The most useful information is the information people are not obliged to see. The ingredients and barcode labels on cans of soup in supermarkets are seldom scrutinized, because people have faith in the system. The fact the labels exist is generally enough. In a similar way, it is not obligatory to understand everyone’s values, only that the interpretation of them in physical things is compatible to those of others, whether individually or as a society. This is the job of the cybermachines, hyperfiles and iconographs. Values are defined by setting criteria. If the value is “the atmosphere should be warm”, then one of its criteria might be “use only colors that have a specific alphabetic prefix.3” The defined criteria enables the cybermachine to produce reports of how they interact with other criteria related to other values. Acceptance of options displayed by the reports consequently acknowledges acceptance of the balance of values that initiated them, which may be expressed as compatibility or compromise.
When society and architecture meet at a Public Hearing for a proposed new development, like for a new publicly sponsored airport, is the inquiry a search for compatible values or a forum to negotiate the best deals for the factions represented? Are the success ratings of the deals based on a full understanding of the implications? The proposers, the owners and their architects, are forced to be specific, while the audience is free to apply whatever values they consider pertinent at the time. The dilemma is that to be specific, the proposers have to present visual material for their design concepts, even though they may have a five year design program ahead of them. However preliminary the proposals, no words or markings will effectively subdue the strength of subjective judgment.
Supposing the tables are turned, and the proposers provide one thousand or ten thousand options of what the development might look like, based on their own criteria. The proposers could ask the audience what criteria they would like to see amended based on what they saw, and then show them the results. The process would be less of an inquiry and more a symposium to identify compatible values.
Consider an architect and interior designer has a friend who is a whiz at producing photo realistic models of interiors. After a quick lunch with a client to receive the brief for a chic new restaurant, the architect visited the premises and within two days had produced what seemed like photographs of the finished interior. The architect next met the client and proudly presented the images. The client's face dropped. “I thought you would bring along some rough sketches, so that we could go through the ideas together.” The client did not just want the design but also to contribute to the process, without this the client felt that it was impossible to ever actually “own” the restaurant.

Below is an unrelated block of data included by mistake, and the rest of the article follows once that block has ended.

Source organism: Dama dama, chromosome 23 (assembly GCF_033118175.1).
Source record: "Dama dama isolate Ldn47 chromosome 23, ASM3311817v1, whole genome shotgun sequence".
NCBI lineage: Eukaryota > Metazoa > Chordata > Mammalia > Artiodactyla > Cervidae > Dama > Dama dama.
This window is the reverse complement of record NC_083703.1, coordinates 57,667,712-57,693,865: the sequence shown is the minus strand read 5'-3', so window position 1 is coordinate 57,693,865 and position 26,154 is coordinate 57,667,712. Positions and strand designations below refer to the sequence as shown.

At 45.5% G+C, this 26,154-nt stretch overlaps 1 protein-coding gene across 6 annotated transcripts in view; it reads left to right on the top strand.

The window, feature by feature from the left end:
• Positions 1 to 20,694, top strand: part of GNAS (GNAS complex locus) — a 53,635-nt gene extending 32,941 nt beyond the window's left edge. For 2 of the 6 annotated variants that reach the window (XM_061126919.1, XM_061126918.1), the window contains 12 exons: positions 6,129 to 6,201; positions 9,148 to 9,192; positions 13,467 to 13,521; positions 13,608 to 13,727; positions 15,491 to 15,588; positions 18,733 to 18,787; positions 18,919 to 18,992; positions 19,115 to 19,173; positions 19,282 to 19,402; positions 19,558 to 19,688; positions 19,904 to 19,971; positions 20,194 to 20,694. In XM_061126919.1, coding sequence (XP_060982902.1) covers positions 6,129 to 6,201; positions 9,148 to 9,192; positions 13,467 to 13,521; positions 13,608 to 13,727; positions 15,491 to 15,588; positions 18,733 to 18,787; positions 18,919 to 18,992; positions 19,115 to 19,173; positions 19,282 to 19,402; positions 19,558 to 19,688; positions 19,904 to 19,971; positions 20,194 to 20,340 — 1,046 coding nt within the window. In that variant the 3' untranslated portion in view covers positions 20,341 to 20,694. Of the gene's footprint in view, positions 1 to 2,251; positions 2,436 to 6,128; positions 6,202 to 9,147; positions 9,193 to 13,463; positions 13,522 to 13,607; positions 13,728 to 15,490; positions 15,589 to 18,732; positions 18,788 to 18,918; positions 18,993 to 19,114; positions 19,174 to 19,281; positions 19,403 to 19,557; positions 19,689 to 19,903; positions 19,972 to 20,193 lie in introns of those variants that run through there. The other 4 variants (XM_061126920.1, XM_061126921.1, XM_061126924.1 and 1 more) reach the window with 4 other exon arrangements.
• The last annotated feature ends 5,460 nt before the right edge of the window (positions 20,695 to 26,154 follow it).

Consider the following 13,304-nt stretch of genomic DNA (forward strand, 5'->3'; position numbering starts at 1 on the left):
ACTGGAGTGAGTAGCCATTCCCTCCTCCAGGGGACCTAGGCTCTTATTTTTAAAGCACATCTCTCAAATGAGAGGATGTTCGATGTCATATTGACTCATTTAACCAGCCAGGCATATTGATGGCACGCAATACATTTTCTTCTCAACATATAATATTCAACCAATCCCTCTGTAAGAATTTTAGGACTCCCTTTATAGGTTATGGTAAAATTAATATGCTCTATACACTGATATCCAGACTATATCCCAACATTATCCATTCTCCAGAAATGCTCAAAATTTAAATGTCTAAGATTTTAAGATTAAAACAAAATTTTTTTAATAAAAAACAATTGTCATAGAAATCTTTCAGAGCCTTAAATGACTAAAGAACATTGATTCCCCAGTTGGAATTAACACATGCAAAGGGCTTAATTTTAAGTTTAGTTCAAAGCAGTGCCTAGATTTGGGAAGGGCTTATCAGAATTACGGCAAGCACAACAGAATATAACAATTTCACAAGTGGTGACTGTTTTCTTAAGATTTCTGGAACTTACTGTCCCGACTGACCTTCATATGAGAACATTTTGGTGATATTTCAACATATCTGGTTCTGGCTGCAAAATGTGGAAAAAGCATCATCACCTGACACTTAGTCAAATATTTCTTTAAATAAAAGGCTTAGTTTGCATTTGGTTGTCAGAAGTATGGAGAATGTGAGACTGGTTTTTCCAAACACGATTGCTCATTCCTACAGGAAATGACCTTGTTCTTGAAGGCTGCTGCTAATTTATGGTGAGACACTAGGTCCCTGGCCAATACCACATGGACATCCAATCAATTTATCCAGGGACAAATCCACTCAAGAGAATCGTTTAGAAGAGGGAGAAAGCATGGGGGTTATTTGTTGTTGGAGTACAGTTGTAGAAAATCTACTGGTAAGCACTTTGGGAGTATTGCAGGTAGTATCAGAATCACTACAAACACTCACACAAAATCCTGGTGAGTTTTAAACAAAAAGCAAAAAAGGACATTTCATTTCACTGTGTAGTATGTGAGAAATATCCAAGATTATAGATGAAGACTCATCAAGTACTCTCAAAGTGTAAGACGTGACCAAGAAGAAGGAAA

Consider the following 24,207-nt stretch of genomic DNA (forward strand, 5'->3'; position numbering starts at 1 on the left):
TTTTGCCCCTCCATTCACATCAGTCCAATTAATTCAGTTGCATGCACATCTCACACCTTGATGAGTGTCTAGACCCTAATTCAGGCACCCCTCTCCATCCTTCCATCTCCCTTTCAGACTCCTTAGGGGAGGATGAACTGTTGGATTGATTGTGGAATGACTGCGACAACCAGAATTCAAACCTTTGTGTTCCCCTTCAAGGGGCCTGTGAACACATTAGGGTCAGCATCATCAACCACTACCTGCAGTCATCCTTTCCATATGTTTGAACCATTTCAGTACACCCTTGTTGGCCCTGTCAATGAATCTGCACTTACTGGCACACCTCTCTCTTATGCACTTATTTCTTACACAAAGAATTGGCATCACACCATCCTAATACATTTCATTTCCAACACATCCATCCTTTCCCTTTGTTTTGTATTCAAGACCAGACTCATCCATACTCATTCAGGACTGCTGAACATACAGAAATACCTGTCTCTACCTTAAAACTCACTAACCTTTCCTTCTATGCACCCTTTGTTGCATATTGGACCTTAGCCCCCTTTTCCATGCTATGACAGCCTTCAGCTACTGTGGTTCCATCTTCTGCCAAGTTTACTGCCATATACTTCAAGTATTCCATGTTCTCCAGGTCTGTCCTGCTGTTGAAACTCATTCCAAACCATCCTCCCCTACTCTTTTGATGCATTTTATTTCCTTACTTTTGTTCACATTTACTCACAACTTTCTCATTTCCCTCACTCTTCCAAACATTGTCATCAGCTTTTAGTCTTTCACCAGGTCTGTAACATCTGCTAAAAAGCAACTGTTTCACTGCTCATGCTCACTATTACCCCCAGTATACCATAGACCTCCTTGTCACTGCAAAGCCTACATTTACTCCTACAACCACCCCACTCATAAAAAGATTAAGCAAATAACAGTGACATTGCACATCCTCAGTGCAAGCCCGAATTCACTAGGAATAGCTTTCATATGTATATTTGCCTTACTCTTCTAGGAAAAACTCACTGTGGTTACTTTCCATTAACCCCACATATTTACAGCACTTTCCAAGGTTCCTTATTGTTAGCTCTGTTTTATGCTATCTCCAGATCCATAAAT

This architect’s use of the latest technology was full of good intent, but it quickly became clear that the technology was far from the panacea that the media proclaim. It did not address the root of good communication, pertinent information; it glossed over it. It is more important that owner and designer prove to be sufficiently compatible to be able to produce an end product that satisfies both of them.
The best way to find out about compatibility is by visually examining the options that result from the interaction of ideas and values, the criteria. This cocktail of values may have startlingly different ingredients, but might well stimulate ideas that produce an unexpectedly compatible result. “The landscape demands that the building should lead your eye towards the sky.” “What the hell does he mean?” After viewing several images of the options generated from the project's criteria, the reaction could be, “Yes, that also fits in very well with my idea of the company image.”
Old World modernists have tried in vain for the past century to provide society with architectural visions and -isms intended to shape contemporary life as well the future. But modernism cannot accept a singular approach to guide its physical creations. Contemporary life and individuality are too closely related. Architecture cannot look to aesthetic expression alone to acquire an identity appropriate for its time. It must recognize all aspects of creativity, including the act of creating in its physical sense. By working with the smallest particles of creativity, Atomic Architecture can form a new modern identity, one that does not dictate. The particles of Atomic Architecture, the entities, can be arranged and rearranged in an infinite array of ultimately unique and differing physical structures, natural catalysts to find compatibility. Is architecture prepared to search for this compatibility, or is it too bogged down with nineteenth century practice, that has been handed down, contorted and complicated? Will architecture look to information technology to help with the complexity of design, or will it continue to use it to further confuse the issues?
Ask architects whether they always know where they are at any one time during the design process, or if they are sure that all of the concepts they held dear made it through to the end result. The answer will usually be no. Suggest there will be help available from a web site that everyone in a project can use to help manage and coordinate or can even acquire building products. The answer will probably be positive. Then tell them that design process planning and documentation of “pre-production” design leads on to buildings being built without technical drawings, the removal of management hierarchy, and the liquidation of institutionalized regulations. The reaction will be one of bewilderment, how could anyone say such things.
Evolution will settle this debate.
This is not the concern of the general population until the importance of architecture as the creator of its built environment is recognized. It is for architecture to reassert itself, not by simply proclaiming its role as the central member in the design team but by enabling it to happen naturally from having closer relationships with the building and manufacturing industries. Architecture can establish a method of creating buildings that ameliorates compatibility between individuals, and individuals and society. This encompasses an appropriate balance between the highly valued aesthetics of the finished product and a dynamic accountability for the rationale of its creation and function.
© 1999 Glasier, Dykers. All rights reserved